The Mac had and still has something you just don’t find in Windows PCs. Personality. And no single app shared more in growing the Mac’s personality in the early years than MacPaint. Unfortunately, during Apple’s dark years, MacPaint languished and then died a lonely death in 1998. What if MacPaint had lived?
Paint Phoenix Rising
Mac users have a dozen or so painting and drawing apps that are purely entry level and MacPaint-like in capability.
For the sake of argument, what would the Mac’s signature app look like today if, instead of being discarded in 1998, MacPaint had been upgraded every year?
After wading through a dozen or so paint and drawing apps, I’ve concluded that MacPaint in 2014 would look much like ArtRage in 2014.
First and foremost, ArtRage is a painting app which specializes in pencils, felt pens, and oil paints and brushes that actually work much like their cousins (those based in atoms, not bits).
Relative to the extensive list of tools and capabilities, ArtRage isn’t expensive, and actually far less than MacPaint 2.0 (think ‘color‘) back in the day.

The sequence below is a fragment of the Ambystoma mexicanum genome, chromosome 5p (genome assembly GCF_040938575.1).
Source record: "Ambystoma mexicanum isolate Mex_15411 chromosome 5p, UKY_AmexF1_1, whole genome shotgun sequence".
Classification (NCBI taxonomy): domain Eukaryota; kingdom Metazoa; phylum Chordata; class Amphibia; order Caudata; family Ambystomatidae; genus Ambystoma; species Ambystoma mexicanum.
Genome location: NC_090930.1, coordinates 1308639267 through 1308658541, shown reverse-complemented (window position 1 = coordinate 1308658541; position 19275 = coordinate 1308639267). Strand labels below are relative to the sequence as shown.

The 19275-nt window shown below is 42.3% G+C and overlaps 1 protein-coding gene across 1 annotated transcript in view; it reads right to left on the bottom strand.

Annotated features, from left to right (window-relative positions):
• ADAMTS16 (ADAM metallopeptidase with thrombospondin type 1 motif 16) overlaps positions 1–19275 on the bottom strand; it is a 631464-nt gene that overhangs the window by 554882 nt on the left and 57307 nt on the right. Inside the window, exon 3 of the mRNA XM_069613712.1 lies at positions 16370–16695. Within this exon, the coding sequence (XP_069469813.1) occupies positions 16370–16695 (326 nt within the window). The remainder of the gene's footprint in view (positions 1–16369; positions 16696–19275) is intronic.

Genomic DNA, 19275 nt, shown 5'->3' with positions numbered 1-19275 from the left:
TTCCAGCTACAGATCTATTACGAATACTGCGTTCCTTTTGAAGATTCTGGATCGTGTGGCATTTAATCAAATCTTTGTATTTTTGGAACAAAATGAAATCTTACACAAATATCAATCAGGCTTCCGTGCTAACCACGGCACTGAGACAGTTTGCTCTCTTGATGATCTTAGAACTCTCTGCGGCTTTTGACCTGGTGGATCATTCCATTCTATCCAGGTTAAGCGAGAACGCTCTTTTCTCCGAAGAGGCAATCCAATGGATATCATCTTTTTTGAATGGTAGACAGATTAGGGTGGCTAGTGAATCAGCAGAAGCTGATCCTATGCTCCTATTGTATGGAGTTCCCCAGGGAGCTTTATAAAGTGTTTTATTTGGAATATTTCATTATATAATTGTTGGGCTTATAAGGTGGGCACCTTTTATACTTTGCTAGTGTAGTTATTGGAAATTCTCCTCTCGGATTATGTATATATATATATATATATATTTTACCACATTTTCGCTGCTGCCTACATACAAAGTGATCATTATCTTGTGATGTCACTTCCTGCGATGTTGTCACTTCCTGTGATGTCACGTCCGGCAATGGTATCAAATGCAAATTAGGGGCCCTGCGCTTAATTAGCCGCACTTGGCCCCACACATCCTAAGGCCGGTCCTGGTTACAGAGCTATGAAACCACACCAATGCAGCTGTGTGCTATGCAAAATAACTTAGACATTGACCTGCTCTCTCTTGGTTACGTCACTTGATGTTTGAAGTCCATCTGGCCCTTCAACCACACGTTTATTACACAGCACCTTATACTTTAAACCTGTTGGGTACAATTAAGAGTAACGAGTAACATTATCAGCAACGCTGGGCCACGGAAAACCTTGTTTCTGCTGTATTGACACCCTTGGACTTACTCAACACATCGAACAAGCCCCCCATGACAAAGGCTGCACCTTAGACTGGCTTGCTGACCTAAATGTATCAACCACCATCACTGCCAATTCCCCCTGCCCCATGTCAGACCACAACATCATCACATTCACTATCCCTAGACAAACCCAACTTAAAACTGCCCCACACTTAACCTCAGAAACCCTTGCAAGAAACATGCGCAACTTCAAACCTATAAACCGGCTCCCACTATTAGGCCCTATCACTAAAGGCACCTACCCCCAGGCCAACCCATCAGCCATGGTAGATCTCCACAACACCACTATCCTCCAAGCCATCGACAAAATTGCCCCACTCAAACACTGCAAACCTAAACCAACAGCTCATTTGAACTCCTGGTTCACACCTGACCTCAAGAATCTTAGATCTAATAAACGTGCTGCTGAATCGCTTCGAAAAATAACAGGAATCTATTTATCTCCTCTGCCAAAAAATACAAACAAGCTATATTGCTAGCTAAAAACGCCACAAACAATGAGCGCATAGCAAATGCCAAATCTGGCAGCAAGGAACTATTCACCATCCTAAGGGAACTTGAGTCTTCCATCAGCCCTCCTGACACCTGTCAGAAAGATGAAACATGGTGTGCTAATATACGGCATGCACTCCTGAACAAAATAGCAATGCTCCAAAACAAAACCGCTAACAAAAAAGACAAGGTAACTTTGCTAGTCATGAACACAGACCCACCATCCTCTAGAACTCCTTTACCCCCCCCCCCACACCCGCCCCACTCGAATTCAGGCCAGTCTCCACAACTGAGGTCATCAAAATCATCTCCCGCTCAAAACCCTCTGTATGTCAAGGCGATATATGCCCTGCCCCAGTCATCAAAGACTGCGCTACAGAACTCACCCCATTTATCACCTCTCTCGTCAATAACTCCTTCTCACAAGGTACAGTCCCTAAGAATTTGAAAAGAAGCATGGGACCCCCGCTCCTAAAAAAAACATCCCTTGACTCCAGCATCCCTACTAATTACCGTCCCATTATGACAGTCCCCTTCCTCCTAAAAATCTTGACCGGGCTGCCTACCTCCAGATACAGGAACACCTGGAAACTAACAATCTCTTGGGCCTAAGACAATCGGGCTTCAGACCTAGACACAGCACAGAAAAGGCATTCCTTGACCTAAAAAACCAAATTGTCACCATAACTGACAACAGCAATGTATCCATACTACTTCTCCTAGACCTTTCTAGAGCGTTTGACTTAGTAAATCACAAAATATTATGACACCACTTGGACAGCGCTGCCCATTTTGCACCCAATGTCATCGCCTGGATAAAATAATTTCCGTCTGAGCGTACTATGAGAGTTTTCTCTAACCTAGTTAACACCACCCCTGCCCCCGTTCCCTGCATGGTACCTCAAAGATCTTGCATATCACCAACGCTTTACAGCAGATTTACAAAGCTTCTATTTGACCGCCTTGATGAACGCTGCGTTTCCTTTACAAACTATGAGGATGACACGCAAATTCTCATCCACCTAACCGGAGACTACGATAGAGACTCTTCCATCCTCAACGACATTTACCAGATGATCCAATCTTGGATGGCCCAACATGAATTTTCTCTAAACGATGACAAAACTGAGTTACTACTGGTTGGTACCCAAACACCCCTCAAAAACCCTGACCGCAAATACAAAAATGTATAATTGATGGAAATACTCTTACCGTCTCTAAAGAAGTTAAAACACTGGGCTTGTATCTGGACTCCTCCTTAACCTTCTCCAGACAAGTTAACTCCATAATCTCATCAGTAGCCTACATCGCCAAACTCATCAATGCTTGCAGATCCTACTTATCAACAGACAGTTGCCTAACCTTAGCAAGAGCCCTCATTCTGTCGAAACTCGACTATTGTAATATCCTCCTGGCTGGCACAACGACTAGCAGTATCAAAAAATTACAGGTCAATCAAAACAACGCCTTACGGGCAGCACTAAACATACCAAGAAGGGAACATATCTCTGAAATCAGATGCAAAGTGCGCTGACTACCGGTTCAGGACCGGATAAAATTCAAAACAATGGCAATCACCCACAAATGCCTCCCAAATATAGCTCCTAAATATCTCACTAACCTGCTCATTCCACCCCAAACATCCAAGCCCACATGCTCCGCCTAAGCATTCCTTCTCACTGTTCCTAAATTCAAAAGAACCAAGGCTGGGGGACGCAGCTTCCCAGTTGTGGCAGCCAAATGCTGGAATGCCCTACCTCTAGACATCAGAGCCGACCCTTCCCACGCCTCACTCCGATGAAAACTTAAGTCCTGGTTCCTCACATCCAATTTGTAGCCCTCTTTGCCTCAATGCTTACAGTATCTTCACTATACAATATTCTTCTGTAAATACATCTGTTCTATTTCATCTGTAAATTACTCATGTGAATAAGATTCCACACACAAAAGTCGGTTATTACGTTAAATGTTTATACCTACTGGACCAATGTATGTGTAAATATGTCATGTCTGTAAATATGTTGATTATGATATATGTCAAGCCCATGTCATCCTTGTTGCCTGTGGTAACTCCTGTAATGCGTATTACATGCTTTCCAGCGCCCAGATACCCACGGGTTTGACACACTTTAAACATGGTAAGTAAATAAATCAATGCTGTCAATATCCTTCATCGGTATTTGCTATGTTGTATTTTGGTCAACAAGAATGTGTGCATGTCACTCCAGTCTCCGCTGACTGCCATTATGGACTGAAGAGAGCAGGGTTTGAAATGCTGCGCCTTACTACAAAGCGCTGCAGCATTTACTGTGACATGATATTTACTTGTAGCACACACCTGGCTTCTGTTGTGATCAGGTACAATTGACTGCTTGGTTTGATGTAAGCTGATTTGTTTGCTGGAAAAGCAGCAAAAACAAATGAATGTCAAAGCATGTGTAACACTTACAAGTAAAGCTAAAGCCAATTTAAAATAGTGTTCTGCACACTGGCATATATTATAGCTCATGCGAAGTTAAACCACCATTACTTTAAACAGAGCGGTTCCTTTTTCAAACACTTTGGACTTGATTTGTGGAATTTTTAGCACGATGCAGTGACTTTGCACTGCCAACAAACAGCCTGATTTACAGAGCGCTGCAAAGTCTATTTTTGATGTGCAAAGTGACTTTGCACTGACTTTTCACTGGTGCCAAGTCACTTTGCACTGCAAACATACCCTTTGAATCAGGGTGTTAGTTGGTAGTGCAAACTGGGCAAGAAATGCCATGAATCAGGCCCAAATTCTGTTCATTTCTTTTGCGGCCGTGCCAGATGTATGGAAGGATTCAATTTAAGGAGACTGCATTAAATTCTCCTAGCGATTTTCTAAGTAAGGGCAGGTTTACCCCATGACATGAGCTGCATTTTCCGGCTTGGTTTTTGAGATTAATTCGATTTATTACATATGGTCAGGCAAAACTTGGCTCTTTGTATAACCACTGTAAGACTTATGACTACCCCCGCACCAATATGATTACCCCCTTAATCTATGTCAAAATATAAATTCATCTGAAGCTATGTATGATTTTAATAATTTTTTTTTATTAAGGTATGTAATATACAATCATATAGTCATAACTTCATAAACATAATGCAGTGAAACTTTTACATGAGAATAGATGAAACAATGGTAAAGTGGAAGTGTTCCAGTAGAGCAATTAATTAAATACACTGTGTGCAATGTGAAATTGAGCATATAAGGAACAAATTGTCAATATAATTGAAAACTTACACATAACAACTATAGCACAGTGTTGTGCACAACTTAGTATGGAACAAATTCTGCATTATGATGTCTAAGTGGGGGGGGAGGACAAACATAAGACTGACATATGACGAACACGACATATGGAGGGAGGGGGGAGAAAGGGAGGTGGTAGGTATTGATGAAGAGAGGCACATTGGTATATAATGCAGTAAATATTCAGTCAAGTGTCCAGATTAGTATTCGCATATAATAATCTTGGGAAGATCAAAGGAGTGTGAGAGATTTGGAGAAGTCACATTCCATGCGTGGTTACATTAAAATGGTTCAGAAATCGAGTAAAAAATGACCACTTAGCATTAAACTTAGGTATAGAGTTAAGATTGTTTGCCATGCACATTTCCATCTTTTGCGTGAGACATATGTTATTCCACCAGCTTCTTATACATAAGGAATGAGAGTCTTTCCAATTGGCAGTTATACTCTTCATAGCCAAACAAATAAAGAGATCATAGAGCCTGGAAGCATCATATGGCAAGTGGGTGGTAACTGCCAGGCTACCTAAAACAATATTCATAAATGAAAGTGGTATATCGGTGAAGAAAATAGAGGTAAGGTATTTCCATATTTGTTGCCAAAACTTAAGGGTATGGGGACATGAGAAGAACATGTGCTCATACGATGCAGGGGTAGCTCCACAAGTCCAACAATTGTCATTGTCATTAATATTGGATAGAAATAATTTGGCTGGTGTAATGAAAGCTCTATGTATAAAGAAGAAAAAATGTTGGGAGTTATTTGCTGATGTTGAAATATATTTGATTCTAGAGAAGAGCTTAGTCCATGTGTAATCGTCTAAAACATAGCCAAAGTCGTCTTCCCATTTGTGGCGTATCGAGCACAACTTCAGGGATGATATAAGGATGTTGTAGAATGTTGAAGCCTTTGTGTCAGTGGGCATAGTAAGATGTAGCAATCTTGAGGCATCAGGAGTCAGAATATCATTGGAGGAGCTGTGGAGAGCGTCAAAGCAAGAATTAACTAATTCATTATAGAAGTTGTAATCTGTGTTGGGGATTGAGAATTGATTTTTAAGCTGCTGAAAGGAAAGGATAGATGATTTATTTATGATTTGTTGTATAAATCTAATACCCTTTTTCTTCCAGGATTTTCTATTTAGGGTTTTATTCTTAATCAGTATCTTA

Controls and tool palettes in ArtRage live on the edge of the Mac’s screen, out of the way, yet always available. Tools? Think of painting on a Mac’s screen with oils that smear and blend the way real oil does on a canvas.
Pencil and chalk tools react to the screen’s background textures just the way real tools work. That makes ArtRage a useful, professional level tool that’s made for beginners and pros (what’s the difference between oil paints and brushes for neophytes vs. the experienced painter?).
Here’s why I think ArtRage is more like MacPaint for 2014 than just another paint or drawing app. There’s an iPad version. It’s one tenth the price of the Mac version and works similarly– except with finger or stylus.
As much as the Mac version is a great app, and reminiscent of what MacPaint might be like had it lived, the iPad version of ArtRage is the epitome of a 21st century Apple. Incredibly precise, simple to use, affordable, totally mobile– and seemingly ahead of its time. Can you imagine using this painting and drawing tool on a 13-inch iPad screen?